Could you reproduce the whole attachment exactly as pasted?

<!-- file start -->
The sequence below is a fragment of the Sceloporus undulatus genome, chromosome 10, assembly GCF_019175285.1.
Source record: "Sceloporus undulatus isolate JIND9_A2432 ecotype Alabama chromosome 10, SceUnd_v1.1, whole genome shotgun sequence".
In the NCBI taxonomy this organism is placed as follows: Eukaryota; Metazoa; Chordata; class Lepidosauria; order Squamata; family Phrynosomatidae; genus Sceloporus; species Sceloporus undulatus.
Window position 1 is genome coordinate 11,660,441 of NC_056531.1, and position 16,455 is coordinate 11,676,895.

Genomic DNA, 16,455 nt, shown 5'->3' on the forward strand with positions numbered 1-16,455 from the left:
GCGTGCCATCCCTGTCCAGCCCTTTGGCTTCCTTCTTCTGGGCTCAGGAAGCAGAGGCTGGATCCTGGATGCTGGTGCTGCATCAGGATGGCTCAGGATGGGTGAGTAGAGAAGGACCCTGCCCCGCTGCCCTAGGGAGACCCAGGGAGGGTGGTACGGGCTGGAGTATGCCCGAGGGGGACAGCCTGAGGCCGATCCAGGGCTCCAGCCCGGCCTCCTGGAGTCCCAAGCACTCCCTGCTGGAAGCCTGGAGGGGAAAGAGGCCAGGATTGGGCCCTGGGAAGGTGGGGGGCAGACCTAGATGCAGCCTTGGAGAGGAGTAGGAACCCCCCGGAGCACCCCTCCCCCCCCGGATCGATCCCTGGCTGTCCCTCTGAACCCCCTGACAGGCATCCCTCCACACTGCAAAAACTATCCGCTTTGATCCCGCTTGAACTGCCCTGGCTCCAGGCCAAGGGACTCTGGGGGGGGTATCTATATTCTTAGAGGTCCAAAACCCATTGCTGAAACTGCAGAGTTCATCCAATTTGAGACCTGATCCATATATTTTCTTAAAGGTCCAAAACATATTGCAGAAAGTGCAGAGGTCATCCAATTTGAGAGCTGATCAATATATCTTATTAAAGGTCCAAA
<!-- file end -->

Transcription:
The sequence below is a fragment of the Sceloporus undulatus genome, chromosome 10, assembly GCF_019175285.1.
Source record: "Sceloporus undulatus isolate JIND9_A2432 ecotype Alabama chromosome 10, SceUnd_v1.1, whole genome shotgun sequence".
In the NCBI taxonomy this organism is placed as follows: Eukaryota; Metazoa; Chordata; class Lepidosauria; order Squamata; family Phrynosomatidae; genus Sceloporus; species Sceloporus undulatus.
Window position 1 is genome coordinate 11,660,441 of NC_056531.1, and position 16,455 is coordinate 11,676,895.

Genomic DNA, 16,455 nt, shown 5'->3' on the forward strand with positions numbered 1-16,455 from the left:
GCGTGCCATCCCTGTCCAGCCCTTTGGCTTCCTTCTTCTGGGCTCAGGAAGCAGAGGCTGGATCCTGGATGCTGGTGCTGCATCAGGATGGCTCAGGATGGGTGAGTAGAGAAGGACCCTGCCCCGCTGCCCTAGGGAGACCCAGGGAGGGTGGTACGGGCTGGAGTATGCCCGAGGGGGACAGCCTGAGGCCGATCCAGGGCTCCAGCCCGGCCTCCTGGAGTCCCAAGCACTCCCTGCTGGAAGCCTGGAGGGGAAAGAGGCCAGGATTGGGCCCTGGGAAGGTGGGGGGCAGACCTAGATGCAGCCTTGGAGAGGAGTAGGAACCCCCCGGAGCACCCCTCCCCCCCCGGATCGATCCCTGGCTGTCCCTCTGAACCCCCTGACAGGCATCCCTCCACACTGCAAAAACTATCCGCTTTGATCCCGCTTGAACTGCCCTGGCTCCAGGCCAAGGGACTCTGGGGGGGGTATCTATATTCTTAGAGGTCCAAAACCCATTGCTGAAACTGCAGAGTTCATCCAATTTGAGACCTGATCCATATATTTTCTTAAAGGTCCAAAACATATTGCAGAAAGTGCAGAGGTCATCCAATTTGAGAGCTGATCAATATATCTTATTAAAGGTCCAAA